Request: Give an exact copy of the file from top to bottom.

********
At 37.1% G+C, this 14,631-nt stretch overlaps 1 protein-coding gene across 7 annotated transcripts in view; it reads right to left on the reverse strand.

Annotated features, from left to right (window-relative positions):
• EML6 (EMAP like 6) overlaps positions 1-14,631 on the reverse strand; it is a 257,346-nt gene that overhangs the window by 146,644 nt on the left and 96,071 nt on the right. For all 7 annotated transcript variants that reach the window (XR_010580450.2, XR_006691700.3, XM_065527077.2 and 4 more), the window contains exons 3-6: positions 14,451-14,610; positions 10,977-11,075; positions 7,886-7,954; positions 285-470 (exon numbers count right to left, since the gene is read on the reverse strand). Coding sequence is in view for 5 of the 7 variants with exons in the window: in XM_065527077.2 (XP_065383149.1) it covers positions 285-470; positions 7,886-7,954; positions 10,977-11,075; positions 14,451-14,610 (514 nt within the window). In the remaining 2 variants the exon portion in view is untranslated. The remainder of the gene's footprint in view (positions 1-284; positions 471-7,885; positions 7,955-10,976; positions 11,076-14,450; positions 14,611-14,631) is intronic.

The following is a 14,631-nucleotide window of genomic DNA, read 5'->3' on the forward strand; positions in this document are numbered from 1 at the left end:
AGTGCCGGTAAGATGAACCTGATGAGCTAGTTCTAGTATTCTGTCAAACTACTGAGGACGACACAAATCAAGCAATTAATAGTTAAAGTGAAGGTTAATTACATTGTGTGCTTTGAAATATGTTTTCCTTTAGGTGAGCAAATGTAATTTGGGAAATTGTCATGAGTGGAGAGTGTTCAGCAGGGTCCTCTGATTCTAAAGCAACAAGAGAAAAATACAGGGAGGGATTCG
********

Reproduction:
At 37.1% G+C, this 14,631-nt stretch overlaps 1 protein-coding gene across 7 annotated transcripts in view; it reads right to left on the reverse strand.

Annotated features, from left to right (window-relative positions):
• EML6 (EMAP like 6) overlaps positions 1-14,631 on the reverse strand; it is a 257,346-nt gene that overhangs the window by 146,644 nt on the left and 96,071 nt on the right. For all 7 annotated transcript variants that reach the window (XR_010580450.2, XR_006691700.3, XM_065527077.2 and 4 more), the window contains exons 3-6: positions 14,451-14,610; positions 10,977-11,075; positions 7,886-7,954; positions 285-470 (exon numbers count right to left, since the gene is read on the reverse strand). Coding sequence is in view for 5 of the 7 variants with exons in the window: in XM_065527077.2 (XP_065383149.1) it covers positions 285-470; positions 7,886-7,954; positions 10,977-11,075; positions 14,451-14,610 (514 nt within the window). In the remaining 2 variants the exon portion in view is untranslated. The remainder of the gene's footprint in view (positions 1-284; positions 471-7,885; positions 7,955-10,976; positions 11,076-14,450; positions 14,611-14,631) is intronic.

The following is a 14,631-nucleotide window of genomic DNA, read 5'->3' on the forward strand; positions in this document are numbered from 1 at the left end:
AGTGCCGGTAAGATGAACCTGATGAGCTAGTTCTAGTATTCTGTCAAACTACTGAGGACGACACAAATCAAGCAATTAATAGTTAAAGTGAAGGTTAATTACATTGTGTGCTTTGAAATATGTTTTCCTTTAGGTGAGCAAATGTAATTTGGGAAATTGTCATGAGTGGAGAGTGTTCAGCAGGGTCCTCTGATTCTAAAGCAACAAGAGAAAAATACAGGGAGGGATTCG